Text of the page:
Back when I was a Finno-Ugricist, it was interesting to learn about different cultures’ attitudes towards wilderness, particularly forests. Some tell scary stories about what’s lurking in the woods, and others see forests as places of refuge. Because of where these attitudes are recorded (e.g. nursery stories), they hang on almost indefinitely.
In Springville, Utah, people will regularly drive less than a block to church.
This posts reminds me of how The New York Times was quoted at least twice in conference. Take that, ultraconservative loonies!
“If Mormons truly cared about the Earth, we would stop overbuilding church parking lots (which encourage driving and which turn into unsightly dead zones during the week) and we would see bishops bicycling to church on Sunday.”
I doubt you would see bishops bicycling, because most of us are probably not up at 6:30 a.m. to see them on their way to get ready for the pre-meeting meetings.
I do ride a bicycle or walk to church in order to set a good example to my Primary kids. But it wasn’t real practical when we had four children to cart around.
And no way do I expect the bishop to get up even earlier to ride a bicycle.
“I know that hunters are among the best stewards we have in our nation..”
I agree completely. For many years I was an avid hunter. Hunters and environmentalists have joined forces many times in an effort to preserve land and keep it viable for wildlife.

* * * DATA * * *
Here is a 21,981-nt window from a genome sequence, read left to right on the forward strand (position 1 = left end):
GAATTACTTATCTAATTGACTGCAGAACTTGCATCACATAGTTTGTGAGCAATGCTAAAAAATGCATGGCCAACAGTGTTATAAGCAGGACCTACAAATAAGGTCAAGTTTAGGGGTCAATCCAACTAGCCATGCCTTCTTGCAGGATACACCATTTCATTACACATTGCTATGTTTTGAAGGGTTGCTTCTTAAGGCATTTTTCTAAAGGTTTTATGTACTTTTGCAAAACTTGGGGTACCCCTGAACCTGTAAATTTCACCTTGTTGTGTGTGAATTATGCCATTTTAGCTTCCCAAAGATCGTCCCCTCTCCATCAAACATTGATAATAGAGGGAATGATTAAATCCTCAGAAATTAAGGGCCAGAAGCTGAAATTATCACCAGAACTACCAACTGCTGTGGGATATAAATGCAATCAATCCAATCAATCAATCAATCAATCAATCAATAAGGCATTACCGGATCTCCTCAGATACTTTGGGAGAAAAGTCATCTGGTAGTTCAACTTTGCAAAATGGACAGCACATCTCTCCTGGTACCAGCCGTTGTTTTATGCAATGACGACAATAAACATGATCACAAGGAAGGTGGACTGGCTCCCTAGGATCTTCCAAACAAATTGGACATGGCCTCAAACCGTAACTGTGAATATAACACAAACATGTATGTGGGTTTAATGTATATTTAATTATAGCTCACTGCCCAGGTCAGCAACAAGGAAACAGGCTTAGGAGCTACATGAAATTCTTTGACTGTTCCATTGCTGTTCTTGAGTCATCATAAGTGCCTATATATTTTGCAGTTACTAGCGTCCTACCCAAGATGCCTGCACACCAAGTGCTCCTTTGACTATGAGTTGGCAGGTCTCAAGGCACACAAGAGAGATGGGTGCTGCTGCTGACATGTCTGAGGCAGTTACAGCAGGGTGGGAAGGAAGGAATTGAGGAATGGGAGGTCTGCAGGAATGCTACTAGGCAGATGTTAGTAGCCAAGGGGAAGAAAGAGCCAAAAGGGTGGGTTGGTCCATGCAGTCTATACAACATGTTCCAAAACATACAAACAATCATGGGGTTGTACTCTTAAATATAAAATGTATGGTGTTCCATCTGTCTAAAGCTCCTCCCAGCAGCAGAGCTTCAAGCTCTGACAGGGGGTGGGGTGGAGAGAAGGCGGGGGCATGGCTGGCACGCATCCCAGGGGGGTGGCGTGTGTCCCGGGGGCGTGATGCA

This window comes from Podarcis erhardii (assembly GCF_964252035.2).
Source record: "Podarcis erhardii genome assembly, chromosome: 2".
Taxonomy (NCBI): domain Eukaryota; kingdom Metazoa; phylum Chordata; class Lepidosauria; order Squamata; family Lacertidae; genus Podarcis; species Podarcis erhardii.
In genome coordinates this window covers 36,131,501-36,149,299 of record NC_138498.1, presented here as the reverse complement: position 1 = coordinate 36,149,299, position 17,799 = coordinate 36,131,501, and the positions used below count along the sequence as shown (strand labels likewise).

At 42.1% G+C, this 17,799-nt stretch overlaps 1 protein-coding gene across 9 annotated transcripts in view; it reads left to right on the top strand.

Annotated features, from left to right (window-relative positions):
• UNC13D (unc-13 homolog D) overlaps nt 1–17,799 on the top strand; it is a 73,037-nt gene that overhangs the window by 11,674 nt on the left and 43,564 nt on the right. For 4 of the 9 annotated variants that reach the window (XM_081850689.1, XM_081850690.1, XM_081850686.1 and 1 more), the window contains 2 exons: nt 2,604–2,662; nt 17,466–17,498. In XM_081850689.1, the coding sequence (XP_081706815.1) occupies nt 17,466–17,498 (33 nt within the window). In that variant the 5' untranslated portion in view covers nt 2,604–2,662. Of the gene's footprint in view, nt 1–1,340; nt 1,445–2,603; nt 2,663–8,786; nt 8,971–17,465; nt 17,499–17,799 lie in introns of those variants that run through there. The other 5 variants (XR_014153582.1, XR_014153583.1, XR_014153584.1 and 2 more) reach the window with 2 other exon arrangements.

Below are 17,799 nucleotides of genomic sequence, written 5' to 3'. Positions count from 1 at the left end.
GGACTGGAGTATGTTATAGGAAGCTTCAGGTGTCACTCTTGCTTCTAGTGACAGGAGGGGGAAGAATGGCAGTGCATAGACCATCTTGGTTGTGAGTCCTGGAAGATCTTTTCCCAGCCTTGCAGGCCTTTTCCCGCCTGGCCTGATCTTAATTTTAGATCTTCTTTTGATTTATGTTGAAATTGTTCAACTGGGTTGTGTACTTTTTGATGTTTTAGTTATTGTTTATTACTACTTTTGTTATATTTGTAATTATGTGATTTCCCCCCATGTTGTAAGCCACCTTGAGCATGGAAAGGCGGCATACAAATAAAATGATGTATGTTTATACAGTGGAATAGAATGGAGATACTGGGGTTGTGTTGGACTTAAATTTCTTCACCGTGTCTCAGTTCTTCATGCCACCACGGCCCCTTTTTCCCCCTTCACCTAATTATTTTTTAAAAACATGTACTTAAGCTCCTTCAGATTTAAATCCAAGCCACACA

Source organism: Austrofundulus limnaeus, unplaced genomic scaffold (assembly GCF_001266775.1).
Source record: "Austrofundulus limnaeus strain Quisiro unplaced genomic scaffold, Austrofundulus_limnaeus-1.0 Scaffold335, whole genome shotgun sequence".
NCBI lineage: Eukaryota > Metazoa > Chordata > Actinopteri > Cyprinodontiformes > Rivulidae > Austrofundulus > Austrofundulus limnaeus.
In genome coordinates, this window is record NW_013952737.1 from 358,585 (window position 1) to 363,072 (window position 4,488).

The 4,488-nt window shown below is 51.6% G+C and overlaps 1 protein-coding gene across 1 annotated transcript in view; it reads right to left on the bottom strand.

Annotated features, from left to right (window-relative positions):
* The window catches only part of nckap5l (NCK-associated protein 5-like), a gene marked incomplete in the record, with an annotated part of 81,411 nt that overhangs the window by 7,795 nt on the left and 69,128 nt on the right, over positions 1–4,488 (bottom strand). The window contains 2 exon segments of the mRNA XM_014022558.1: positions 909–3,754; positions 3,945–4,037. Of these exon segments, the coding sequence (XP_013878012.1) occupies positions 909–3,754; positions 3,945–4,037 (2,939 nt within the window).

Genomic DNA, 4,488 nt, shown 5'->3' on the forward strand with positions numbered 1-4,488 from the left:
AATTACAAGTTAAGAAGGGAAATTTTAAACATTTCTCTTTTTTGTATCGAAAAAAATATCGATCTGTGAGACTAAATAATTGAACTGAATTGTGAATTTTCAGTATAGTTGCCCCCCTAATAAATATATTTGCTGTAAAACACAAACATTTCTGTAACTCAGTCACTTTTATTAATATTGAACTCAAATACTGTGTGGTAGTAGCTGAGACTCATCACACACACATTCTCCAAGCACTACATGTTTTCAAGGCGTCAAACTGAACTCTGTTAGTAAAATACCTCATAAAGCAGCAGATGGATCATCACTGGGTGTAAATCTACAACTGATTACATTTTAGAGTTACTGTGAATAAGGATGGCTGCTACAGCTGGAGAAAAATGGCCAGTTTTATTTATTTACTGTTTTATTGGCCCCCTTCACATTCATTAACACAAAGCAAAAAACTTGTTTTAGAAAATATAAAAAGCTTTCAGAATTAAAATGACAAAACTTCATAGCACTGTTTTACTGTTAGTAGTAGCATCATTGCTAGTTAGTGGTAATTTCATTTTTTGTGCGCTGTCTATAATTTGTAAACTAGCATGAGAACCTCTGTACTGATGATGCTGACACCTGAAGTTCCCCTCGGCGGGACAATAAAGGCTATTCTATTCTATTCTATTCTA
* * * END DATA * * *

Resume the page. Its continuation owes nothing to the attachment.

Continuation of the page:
I don’t hunt much any more because I lack the passion I once had for it (although I am not against hunting at all). Now I am more inclined to shoot wildlife with a Nikon as opposed to a Browning.
You’ve been dipping into that Hugh Nibley sauce again … it will get you drunk on doctrine that many just are not ready for …
I regularly see our bishop bicycling around the neighborhood and many people in our ward walk to church.
My husband walks to his 6:30 a.m. meetings, I walk to the 7:30 meeting, walk back home to make sure the kids have eaten and put on presentable clothes, then walk back to church with them. I’m so thankful we live close enough to be able to walk to church. Where I grew up in Texas, it was a 20 minute drive to the meetinghouse, so the whole family had to be there early and stay late for the extra meetings that were tacked on to either side of the standard three-hour block. In New York, where we lived 3 miles from the church, we walked if the weather was between 45-90 and not raining hard. It was a luxury to be able to drive if it was extremely hot or cold–a luxury that not all members of our branch shared.
@ Stephen M (Ethesis)-I’ve been thinking about Nibley a lot this week. The house he lived in just south of BYU campus has was just torn down. We lived around the corner from him when we were young married undergrads, and would occasionally see him walking through the neighborhood and up to campus.
Bicycling?! Think bigger folks. Think of the Church and it’s part in the Transcontinental Rairoad, mining, the building of Hoover Dam, etc.
Vin, do you take your name from Mistborn?
Rachel, love the post and the agree with you in a brotherly, pluralistic sort of way – but either I’m a lot more radical than you or else you’re better than me at crafting the message for a general audience (those two might go together, eh?).
It’s simply that case that there is no other religion that I’m aware of whose doctrine and history are more conducive to environmentalism than ours. Culturally we’re simply in apostasy. At least in the U.S. There’s really no other way to look at it. It’s another of those unfortunate examples where a dysfunctional political culture keeps us from living how our clearly religion clearly teaches that we ought. That said, I’m very much an optimist on the issue (the issue of the church and environmentalism) and thrilled to see you posting here about it.